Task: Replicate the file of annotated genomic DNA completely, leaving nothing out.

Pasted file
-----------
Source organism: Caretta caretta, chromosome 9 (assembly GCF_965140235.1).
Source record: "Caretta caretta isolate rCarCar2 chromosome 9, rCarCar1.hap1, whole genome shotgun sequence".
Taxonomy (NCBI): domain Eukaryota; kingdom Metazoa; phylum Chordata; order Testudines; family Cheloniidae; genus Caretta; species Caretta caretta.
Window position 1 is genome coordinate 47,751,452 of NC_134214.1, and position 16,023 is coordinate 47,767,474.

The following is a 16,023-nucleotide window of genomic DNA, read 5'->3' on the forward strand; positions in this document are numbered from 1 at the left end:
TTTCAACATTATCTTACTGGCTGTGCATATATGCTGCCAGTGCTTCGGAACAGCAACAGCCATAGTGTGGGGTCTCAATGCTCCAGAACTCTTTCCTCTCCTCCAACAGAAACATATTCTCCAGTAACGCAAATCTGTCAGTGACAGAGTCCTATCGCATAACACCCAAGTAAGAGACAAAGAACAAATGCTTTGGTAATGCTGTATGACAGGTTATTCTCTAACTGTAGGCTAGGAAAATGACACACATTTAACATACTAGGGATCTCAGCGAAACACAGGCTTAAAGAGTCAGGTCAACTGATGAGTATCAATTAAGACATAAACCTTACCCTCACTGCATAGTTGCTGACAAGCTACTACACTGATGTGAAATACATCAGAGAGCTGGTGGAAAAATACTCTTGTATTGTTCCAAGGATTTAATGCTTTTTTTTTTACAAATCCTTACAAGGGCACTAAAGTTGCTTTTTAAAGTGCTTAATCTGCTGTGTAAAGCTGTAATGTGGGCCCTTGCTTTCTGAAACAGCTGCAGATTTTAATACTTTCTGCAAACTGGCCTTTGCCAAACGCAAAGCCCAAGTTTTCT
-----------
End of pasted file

Source organism: Caretta caretta, chromosome 9 (assembly GCF_965140235.1).
Source record: "Caretta caretta isolate rCarCar2 chromosome 9, rCarCar1.hap1, whole genome shotgun sequence".
Taxonomy (NCBI): domain Eukaryota; kingdom Metazoa; phylum Chordata; order Testudines; family Cheloniidae; genus Caretta; species Caretta caretta.
Window position 1 is genome coordinate 47,751,452 of NC_134214.1, and position 16,023 is coordinate 47,767,474.

The following is a 16,023-nucleotide window of genomic DNA, read 5'->3' on the forward strand; positions in this document are numbered from 1 at the left end:
TTTCAACATTATCTTACTGGCTGTGCATATATGCTGCCAGTGCTTCGGAACAGCAACAGCCATAGTGTGGGGTCTCAATGCTCCAGAACTCTTTCCTCTCCTCCAACAGAAACATATTCTCCAGTAACGCAAATCTGTCAGTGACAGAGTCCTATCGCATAACACCCAAGTAAGAGACAAAGAACAAATGCTTTGGTAATGCTGTATGACAGGTTATTCTCTAACTGTAGGCTAGGAAAATGACACACATTTAACATACTAGGGATCTCAGCGAAACACAGGCTTAAAGAGTCAGGTCAACTGATGAGTATCAATTAAGACATAAACCTTACCCTCACTGCATAGTTGCTGACAAGCTACTACACTGATGTGAAATACATCAGAGAGCTGGTGGAAAAATACTCTTGTATTGTTCCAAGGATTTAATGCTTTTTTTTTTACAAATCCTTACAAGGGCACTAAAGTTGCTTTTTAAAGTGCTTAATCTGCTGTGTAAAGCTGTAATGTGGGCCCTTGCTTTCTGAAACAGCTGCAGATTTTAATACTTTCTGCAAACTGGCCTTTGCCAAACGCAAAGCCCAAGTTTTCT